PRA statement on Libor transition and PRA resolution-related rules

This statement outlines the PRA’s view on the implications of Libor transition for contracts in scope of the Contractual Recognition of Bail-In and Stay in Resolution Parts of the PRA Rulebook.
Published on 07 July 2020

On Wednesday 18 December 2019, the PRA published ‘Letter from Sam Woods: The prudential regulatory framework and Libor transition’. As set out in the letter, the PRA has been considering the issues raised by the Working Group on Sterling Risk-Free Reference Rates, including possible implications of benchmark rate reform for rules related to resolution.

In particular, firms may need to consider whether existing contracts in scope of the Contractual Recognition of Bail-In (CROB) and Stay in Resolution (Stays) Parts of the PRA Rulebook that are changed to reflect the transition away from Libor could be considered materially amended, and thus required to include CROB and Stays terms.

The PRA considers that, where the sole purpose of an amendment to a liability (as defined in CROB) or a financial arrangement (as defined in Stays) is to transition away from Libor, the amendment should not be considered a material amendment as the term applies to either the CROB Part or the Stays Part of the PRA Rulebook.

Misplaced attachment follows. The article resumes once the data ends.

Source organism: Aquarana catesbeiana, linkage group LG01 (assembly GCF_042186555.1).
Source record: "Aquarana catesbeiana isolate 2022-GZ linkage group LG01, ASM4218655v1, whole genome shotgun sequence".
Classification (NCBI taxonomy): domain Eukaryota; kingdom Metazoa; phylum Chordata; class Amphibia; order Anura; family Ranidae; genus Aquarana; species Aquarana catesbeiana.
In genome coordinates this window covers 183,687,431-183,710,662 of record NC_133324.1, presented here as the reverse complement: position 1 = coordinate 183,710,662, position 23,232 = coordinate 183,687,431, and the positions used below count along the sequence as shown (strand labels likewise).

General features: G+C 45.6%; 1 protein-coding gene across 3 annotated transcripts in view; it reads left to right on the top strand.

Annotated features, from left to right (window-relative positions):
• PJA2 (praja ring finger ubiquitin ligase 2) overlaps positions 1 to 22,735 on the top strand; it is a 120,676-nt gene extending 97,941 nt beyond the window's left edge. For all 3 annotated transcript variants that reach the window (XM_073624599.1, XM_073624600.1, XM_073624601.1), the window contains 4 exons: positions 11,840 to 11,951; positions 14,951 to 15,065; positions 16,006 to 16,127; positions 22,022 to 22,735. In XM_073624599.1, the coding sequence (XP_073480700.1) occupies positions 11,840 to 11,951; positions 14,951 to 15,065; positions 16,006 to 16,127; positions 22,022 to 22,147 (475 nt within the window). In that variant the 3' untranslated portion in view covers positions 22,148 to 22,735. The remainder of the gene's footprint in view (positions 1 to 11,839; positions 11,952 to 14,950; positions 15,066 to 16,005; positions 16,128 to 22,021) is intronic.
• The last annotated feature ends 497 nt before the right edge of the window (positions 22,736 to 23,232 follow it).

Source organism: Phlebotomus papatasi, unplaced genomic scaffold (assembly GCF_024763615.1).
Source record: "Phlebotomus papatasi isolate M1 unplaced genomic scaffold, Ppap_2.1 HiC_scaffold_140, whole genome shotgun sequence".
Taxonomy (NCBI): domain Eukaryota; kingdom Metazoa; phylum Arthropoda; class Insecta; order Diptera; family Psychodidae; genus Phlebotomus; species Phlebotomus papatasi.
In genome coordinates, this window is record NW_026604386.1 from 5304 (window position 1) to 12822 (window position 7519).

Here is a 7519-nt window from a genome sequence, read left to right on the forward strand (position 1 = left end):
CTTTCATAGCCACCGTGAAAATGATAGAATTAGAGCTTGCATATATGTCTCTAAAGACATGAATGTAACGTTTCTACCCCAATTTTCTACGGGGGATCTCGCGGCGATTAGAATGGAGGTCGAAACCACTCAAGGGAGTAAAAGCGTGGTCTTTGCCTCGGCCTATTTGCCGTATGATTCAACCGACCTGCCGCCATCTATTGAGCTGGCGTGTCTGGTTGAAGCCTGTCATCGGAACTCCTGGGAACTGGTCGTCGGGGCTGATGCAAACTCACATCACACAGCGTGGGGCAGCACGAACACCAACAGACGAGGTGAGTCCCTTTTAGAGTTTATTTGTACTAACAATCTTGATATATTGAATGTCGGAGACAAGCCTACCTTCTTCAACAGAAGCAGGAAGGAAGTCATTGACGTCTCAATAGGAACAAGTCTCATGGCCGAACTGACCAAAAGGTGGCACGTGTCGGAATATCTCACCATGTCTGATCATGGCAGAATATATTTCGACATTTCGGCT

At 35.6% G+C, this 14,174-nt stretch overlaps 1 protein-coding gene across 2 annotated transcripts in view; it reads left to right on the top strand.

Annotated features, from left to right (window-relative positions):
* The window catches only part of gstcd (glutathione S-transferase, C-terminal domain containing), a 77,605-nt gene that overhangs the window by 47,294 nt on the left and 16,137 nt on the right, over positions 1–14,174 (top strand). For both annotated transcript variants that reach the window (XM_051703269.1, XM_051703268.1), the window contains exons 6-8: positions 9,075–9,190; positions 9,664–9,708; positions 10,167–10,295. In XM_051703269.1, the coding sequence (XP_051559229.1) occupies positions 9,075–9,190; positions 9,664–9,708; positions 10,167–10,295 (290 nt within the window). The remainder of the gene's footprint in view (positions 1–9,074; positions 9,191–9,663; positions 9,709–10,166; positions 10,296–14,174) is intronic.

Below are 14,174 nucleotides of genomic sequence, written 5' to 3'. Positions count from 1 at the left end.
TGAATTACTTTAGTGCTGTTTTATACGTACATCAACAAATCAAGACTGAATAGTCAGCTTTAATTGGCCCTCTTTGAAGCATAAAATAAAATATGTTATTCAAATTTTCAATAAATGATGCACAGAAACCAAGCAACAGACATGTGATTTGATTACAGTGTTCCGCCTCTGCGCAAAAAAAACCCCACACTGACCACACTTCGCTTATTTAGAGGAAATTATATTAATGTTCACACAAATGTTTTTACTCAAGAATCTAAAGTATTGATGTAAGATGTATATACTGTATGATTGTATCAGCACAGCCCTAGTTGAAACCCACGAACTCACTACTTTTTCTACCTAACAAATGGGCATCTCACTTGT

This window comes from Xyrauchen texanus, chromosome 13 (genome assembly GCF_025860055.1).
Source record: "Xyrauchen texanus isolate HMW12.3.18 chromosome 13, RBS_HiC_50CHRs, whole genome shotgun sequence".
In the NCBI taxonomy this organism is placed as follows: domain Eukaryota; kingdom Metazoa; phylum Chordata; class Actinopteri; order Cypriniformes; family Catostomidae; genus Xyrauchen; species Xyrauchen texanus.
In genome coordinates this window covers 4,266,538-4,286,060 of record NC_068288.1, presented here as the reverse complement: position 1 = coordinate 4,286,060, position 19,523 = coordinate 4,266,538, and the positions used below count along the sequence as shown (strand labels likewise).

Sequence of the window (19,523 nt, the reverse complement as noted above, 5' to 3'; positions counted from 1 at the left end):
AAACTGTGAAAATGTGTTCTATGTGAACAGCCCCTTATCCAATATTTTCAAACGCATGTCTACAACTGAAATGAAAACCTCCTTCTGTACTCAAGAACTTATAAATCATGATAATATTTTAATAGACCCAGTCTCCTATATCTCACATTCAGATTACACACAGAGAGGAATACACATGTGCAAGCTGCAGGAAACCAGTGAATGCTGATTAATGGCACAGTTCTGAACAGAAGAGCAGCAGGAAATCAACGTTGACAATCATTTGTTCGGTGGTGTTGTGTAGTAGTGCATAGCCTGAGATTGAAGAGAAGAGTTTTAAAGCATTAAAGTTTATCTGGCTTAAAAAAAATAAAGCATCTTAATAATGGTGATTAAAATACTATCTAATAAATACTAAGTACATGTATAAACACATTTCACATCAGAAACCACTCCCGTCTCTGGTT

Nonetheless, firms should consider adding CROB and Stays terms into the documentation for a third-country law governed liability or financial arrangement that is amended for the sole purpose of transitioning away from Libor, as it enhances firm resolvability. CROB and Stays are part of the UK resolution regime, ensuring that firms can fail in an orderly way. Both sets of rules are needed for the effectiveness of UK resolution actions in third-country jurisdictions.

Consistent with paragraph 5.10 of the Bank of England’s minimum requirements for own funds and eligible liabilities (MREL) Statement of Policy, firms should consider whether having non-Common Equity Tier 1 (CET1) own funds instruments governed by third-country law but without statutory or contractual recognition of UK bail-in rules would create difficulties for resolution. The Bank of England could determine that it needs to use its powers under section 3A of the Banking Act 2009 to direct relevant persons to address impediments to resolution, in particular through a direction, to endeavour to renegotiate instruments under section 3A (4–5).

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